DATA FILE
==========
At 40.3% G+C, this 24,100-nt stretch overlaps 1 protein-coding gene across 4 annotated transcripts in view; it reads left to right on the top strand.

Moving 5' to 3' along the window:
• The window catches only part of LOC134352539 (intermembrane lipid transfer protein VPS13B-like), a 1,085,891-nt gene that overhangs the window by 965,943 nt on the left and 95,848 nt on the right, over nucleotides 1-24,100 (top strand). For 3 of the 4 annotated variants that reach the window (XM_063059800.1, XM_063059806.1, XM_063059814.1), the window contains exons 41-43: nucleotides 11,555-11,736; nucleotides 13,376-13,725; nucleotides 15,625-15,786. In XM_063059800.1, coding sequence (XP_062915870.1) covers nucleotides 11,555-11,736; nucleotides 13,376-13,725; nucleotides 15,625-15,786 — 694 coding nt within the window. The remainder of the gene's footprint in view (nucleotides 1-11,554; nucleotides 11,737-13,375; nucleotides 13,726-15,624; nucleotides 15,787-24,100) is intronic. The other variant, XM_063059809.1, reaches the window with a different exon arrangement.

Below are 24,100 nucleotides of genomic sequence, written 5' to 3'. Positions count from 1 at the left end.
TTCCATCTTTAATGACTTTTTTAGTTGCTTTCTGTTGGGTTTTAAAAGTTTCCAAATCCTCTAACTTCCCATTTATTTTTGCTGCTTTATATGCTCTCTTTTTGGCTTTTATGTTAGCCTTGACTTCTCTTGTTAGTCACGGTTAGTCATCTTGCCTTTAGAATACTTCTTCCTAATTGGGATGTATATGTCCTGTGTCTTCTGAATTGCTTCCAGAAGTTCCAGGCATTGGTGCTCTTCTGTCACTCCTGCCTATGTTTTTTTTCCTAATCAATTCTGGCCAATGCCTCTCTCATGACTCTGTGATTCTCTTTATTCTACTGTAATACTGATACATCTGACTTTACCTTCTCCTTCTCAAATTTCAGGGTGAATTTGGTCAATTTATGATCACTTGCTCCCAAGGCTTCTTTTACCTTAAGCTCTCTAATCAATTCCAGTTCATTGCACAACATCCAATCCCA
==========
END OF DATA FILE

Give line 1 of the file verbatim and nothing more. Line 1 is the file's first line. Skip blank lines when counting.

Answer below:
At 40.3% G+C, this 24,100-nt stretch overlaps 1 protein-coding gene across 4 annotated transcripts in view; it reads left to right on the top strand.